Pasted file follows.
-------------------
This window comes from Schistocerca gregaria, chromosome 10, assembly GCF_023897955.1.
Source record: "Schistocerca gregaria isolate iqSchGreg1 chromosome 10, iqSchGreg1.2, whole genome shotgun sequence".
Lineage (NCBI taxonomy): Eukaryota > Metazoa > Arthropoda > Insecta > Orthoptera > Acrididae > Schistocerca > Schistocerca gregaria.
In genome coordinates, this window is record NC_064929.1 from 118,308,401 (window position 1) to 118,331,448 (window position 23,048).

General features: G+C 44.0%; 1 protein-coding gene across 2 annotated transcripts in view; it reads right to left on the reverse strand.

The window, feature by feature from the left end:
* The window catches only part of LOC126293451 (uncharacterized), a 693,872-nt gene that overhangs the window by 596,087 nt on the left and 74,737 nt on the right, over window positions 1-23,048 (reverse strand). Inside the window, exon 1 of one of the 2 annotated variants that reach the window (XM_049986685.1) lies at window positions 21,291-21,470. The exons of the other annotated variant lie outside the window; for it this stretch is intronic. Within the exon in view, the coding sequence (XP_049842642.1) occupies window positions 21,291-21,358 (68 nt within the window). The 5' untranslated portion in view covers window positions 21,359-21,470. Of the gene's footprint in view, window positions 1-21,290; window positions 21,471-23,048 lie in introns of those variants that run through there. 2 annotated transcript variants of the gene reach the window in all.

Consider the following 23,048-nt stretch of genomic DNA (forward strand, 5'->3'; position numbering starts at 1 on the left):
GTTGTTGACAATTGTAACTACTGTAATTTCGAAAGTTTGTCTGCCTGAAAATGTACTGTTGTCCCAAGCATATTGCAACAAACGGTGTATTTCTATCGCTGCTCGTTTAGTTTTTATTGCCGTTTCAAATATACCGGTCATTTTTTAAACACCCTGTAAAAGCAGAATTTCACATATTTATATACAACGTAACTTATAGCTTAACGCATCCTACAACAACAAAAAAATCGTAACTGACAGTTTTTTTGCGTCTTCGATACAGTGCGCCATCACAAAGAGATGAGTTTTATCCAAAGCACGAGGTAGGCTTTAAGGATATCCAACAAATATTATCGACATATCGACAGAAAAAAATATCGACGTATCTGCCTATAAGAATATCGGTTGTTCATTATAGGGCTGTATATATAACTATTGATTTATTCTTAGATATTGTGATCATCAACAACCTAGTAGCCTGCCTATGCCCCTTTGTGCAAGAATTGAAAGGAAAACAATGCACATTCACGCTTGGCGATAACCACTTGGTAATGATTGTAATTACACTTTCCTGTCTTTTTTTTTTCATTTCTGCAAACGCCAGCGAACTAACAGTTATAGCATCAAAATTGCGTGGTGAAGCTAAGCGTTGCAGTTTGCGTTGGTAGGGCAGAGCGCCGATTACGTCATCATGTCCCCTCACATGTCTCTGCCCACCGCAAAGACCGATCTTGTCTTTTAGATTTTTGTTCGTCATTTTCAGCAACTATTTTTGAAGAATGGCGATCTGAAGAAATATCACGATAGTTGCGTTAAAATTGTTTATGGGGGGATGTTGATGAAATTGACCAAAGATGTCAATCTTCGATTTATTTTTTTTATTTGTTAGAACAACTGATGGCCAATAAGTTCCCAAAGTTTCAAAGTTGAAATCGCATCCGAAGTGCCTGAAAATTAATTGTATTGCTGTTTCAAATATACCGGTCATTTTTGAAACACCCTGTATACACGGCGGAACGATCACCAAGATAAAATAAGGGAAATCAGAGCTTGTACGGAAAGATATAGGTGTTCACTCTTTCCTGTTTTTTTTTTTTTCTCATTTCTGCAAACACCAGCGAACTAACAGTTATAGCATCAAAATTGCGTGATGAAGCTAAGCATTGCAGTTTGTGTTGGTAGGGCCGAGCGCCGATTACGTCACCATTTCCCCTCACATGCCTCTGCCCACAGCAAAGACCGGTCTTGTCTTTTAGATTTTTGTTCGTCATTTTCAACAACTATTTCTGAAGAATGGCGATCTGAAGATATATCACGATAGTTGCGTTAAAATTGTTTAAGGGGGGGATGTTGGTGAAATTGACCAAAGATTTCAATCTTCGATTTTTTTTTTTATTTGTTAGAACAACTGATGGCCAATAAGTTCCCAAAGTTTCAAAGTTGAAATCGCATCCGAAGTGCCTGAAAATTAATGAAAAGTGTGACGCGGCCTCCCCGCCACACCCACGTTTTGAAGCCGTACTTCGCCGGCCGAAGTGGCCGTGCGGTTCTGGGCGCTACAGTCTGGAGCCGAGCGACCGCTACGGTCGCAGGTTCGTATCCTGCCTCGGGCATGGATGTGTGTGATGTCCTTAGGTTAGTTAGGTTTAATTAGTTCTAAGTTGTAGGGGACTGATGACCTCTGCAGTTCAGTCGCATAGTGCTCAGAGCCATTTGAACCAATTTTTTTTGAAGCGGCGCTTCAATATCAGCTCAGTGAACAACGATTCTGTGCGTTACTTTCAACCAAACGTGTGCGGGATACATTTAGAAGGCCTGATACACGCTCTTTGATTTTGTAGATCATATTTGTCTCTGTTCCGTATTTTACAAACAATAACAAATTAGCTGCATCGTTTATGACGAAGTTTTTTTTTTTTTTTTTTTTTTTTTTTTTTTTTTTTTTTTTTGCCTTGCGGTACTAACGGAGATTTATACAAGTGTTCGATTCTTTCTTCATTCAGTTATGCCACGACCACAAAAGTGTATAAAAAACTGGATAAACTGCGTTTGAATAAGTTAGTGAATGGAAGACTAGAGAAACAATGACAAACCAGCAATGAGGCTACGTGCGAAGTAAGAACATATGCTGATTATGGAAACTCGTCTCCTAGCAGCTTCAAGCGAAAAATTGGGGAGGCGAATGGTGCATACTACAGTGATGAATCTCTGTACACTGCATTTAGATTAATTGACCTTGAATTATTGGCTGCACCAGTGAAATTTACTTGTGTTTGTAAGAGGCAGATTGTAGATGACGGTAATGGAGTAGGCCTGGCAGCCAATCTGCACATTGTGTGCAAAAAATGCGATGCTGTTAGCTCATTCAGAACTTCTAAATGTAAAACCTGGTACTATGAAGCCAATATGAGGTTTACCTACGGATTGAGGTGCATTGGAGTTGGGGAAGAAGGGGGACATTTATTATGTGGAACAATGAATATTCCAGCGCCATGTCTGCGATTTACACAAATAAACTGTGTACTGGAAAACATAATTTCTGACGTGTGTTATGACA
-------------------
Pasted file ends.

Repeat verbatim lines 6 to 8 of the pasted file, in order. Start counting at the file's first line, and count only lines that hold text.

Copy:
The window, feature by feature from the left end:
* The window catches only part of LOC126293451 (uncharacterized), a 693,872-nt gene that overhangs the window by 596,087 nt on the left and 74,737 nt on the right, over window positions 1-23,048 (reverse strand). Inside the window, exon 1 of one of the 2 annotated variants that reach the window (XM_049986685.1) lies at window positions 21,291-21,470. The exons of the other annotated variant lie outside the window; for it this stretch is intronic. Within the exon in view, the coding sequence (XP_049842642.1) occupies window positions 21,291-21,358 (68 nt within the window). The 5' untranslated portion in view covers window positions 21,359-21,470. Of the gene's footprint in view, window positions 1-21,290; window positions 21,471-23,048 lie in introns of those variants that run through there. 2 annotated transcript variants of the gene reach the window in all.

Consider the following 23,048-nt stretch of genomic DNA (forward strand, 5'->3'; position numbering starts at 1 on the left):